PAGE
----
There are a variety of literatures that illuminate the logic and character of the post-Cold War transformation of the global system. One literature explores the rise and decline of great powers and the international orders that they establish and dominate. Robert Gilpin's War and Change in World Politics (Cambridge: Cambridge University Press, 1981) provides a seminal statement of the theory and history of these grand shifts in the rules and governance of the global system. Paul Kennedy's The Rise and Fall of the Great Powers (New York: Random House, 1987) provides a sweeping survey of these classic international dynamics, focusing on leading states in various historical eras and the political, strategic, and economic foundations of their preeminence and trajectory of rise and decline. These books are part of a larger literature that provides theoretical and historical accounts of long-term change in power dynamics and the character of the system. For statements that focus primarily on the realist foundations of the global system, see the standard texts, A. F. K. Organski, World Politics (New York: Knopf, 1958), Hans Morgenthau, Politics among Nations (New York: Knopf, various editions), as well as John Mearsheimer, The Tragedy of Great Power Politics (New York: Norton, 2001). For more liberal-oriented statements of the logic of global change, focusing on industrialization and modernization, see Francis Fukuyama, The End of History and the Last Man (New York: Free Press, 1992), Clark Kerr, The Future of Industrial Societies (Cambridge, MA: Harvard University Press, 1983), and Richard Rosecrance, The Rise of the Trading State (New York: Basic Books, 1986). For a classic treatise on the interconnections between geopolitical and international economic change, see Karl Polanyi, The Great Transformation (Boston: Beacon Press, 1944).
Another literature on state power and international change focuses on so-called power transitions. The arguments here attempt to trace the ways in which shifting power balances between rising and falling states generate insecurity, competition, and war. The classic formulations of this macrotheoretical field of study include Organski's World Politics and Ronald L. Tammen, et al., Power Transitions: Strategies for the 21st Century (New York: Seven Bridges Press, 2000). For a useful survey of the theory and history of power transitions, see Randall Schweller, "Managing the Rise of Great Powers: History and Theory," in Alastair Iain Johnston and Robert Ross (eds.), Engaging China: The Management of an Emerging Power (New York, 1999), 1-31.
Another literature looks at the changing character of the orders themselves - looking at the ways in which powerful states have used their advantages after war or other upheavals in the international system to shape the rules and institutions of order. G. John Ikenberry, After Victory (Princeton, NJ: Princeton University Press, 2001) examines the great postwar-order building moments - 1815, 1919, 1945, and after the Cold War. See also the accounts by Kalevi J. Holsti, Peace and War (Cambridge: Cambridge University Press, 1991), and Andreas Osiander, The States System of Europe (Oxford: Oxford University Press, 1994). Regarding American policy in building the postwar liberal international order, see Ikenberry, After Victory. Elizabeth Borgwardt's A New Deal for the World (Cambridge,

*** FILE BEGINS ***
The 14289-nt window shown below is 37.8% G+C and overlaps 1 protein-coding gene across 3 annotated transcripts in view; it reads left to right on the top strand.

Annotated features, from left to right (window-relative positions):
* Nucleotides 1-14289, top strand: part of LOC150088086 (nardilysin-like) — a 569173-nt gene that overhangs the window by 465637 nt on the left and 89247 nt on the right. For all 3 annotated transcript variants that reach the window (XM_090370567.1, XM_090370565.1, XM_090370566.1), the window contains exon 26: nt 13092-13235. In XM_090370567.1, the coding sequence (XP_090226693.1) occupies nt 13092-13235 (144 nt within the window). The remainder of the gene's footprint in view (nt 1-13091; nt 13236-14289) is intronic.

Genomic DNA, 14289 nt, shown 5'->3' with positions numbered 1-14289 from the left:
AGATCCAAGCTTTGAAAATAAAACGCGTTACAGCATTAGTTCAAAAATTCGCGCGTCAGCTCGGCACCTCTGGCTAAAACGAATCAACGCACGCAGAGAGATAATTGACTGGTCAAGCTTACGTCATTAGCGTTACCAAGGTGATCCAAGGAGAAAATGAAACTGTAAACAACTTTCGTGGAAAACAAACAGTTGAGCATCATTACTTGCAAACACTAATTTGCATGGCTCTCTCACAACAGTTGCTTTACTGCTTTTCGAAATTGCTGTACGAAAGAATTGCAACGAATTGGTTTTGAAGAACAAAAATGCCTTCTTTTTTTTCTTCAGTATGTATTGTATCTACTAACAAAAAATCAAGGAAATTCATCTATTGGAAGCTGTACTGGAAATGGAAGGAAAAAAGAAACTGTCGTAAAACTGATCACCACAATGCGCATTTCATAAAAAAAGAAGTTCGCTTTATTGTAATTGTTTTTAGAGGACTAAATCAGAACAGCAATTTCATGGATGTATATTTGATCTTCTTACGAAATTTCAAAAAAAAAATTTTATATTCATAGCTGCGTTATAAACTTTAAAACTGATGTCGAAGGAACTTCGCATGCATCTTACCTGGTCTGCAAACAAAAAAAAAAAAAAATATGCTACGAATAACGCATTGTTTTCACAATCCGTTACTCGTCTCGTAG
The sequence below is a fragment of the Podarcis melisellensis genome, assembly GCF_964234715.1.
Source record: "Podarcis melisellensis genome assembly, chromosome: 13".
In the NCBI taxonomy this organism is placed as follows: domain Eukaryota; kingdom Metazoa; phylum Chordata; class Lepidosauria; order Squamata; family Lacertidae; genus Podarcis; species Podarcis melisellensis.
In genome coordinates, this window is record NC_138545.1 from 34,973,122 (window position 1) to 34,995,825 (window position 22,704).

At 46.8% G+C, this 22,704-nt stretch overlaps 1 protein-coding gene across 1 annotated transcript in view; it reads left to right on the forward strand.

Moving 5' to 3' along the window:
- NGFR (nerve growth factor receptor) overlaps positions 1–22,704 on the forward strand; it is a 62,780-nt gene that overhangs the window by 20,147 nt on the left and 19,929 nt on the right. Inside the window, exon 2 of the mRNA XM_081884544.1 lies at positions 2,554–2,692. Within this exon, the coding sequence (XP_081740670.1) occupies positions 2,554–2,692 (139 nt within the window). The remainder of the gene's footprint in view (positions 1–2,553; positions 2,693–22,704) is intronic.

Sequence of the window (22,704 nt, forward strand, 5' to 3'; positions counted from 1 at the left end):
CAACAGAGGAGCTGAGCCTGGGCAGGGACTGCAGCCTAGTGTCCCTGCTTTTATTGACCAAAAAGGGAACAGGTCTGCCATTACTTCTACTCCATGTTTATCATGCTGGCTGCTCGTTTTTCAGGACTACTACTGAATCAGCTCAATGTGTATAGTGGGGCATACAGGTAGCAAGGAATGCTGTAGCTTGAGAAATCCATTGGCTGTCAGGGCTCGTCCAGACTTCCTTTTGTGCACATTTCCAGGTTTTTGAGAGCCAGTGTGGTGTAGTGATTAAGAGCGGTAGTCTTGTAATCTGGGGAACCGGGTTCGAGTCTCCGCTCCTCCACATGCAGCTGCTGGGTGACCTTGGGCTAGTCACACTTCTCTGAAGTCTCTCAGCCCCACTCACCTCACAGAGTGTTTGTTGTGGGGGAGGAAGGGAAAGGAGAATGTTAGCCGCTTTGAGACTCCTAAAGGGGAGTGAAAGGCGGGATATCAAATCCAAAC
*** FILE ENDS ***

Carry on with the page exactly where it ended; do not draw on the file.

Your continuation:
MA: Harvard University Press, 2005) traces the transfer of American interwar ideas about politics and economics to the postwar system.
Scholars have only recently been examining American foreign policy in the 1990s in the context of the end of the Cold War. A general overview is provided by John Dumbrell, Clinton’s Foreign Policy:. Between the Bushes, 1992-2000 (New York: Routledge, 2009). In Power and Purpose: US Policy toward Russia after the Cold War (Washington, DC: Brookings Institution Press, 2003), James Goldgeier and Michael McFaul examine American policy toward Russia after the Cold War. Strobe Talbott places the Clinton years and order building after the Cold War in the context of the long historical struggle to develop systems of global governance in The Great Experiment (New York: Simon & Schuster, 2008). For a scholarly and policy assessment of post-Cold War foreign policy during the 1990s, see Derek Chollet and James Goldgeier, America between the Wars (New York: Public Affairs, 2008).
Recently, scholars have also explored the ways in which the rise of American unipolar power after the Cold War has shaped and reshaped patterns of great power relations. See Ethan Kapstein and Michael Mastanduno's Unipolar Politics (New York: Columbia University Press, 1990) and G. John Ikenberry, America Unrivaled (Ithaca, NY: Cornell University Press, 2002). On the transformation of sovereignty and human rights in the postwar international system, see Jack Donnelly, Universal Human Rights in Theory and Practice (Boulder, CO: Westview, 2nd ed. 2002). The complexities of globalization are explored in Anthony G. McGrew and David Held, Globalization Theory: Approaches and Controversies (Cambridge: Polity, 2007). On the changing interests and involvements of the United States in the developing world since the end of the Cold War, see Odd Arne Westad, The Global Cold War: Third World Interventions and the Making of Our Times (Cambridge: Cambridge University Press, 2005).